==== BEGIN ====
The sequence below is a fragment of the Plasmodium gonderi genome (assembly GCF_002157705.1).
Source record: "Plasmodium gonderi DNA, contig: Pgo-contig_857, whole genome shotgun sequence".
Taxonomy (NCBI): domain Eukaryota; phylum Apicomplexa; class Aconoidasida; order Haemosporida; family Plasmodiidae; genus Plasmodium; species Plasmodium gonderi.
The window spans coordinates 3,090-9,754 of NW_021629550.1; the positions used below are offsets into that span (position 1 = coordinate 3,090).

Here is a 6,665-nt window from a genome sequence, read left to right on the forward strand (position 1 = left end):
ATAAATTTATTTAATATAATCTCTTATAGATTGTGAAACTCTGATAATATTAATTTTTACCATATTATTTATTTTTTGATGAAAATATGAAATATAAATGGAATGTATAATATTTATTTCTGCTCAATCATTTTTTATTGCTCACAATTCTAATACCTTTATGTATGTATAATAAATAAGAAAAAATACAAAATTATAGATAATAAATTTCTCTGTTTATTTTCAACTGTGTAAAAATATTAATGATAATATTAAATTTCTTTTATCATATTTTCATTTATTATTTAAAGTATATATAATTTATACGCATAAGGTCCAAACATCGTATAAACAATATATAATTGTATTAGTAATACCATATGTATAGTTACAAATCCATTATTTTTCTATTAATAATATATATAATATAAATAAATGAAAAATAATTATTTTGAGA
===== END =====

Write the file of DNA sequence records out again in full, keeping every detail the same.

The sequence below is a fragment of the Plasmodium gonderi genome (assembly GCF_002157705.1).
Source record: "Plasmodium gonderi DNA, contig: Pgo-contig_857, whole genome shotgun sequence".
Taxonomy (NCBI): domain Eukaryota; phylum Apicomplexa; class Aconoidasida; order Haemosporida; family Plasmodiidae; genus Plasmodium; species Plasmodium gonderi.
The window spans coordinates 3,090-9,754 of NW_021629550.1; the positions used below are offsets into that span (position 1 = coordinate 3,090).

Here is a 6,665-nt window from a genome sequence, read left to right on the forward strand (position 1 = left end):
ATAAATTTATTTAATATAATCTCTTATAGATTGTGAAACTCTGATAATATTAATTTTTACCATATTATTTATTTTTTGATGAAAATATGAAATATAAATGGAATGTATAATATTTATTTCTGCTCAATCATTTTTTATTGCTCACAATTCTAATACCTTTATGTATGTATAATAAATAAGAAAAAATACAAAATTATAGATAATAAATTTCTCTGTTTATTTTCAACTGTGTAAAAATATTAATGATAATATTAAATTTCTTTTATCATATTTTCATTTATTATTTAAAGTATATATAATTTATACGCATAAGGTCCAAACATCGTATAAACAATATATAATTGTATTAGTAATACCATATGTATAGTTACAAATCCATTATTTTTCTATTAATAATATATATAATATAAATAAATGAAAAATAATTATTTTGAGA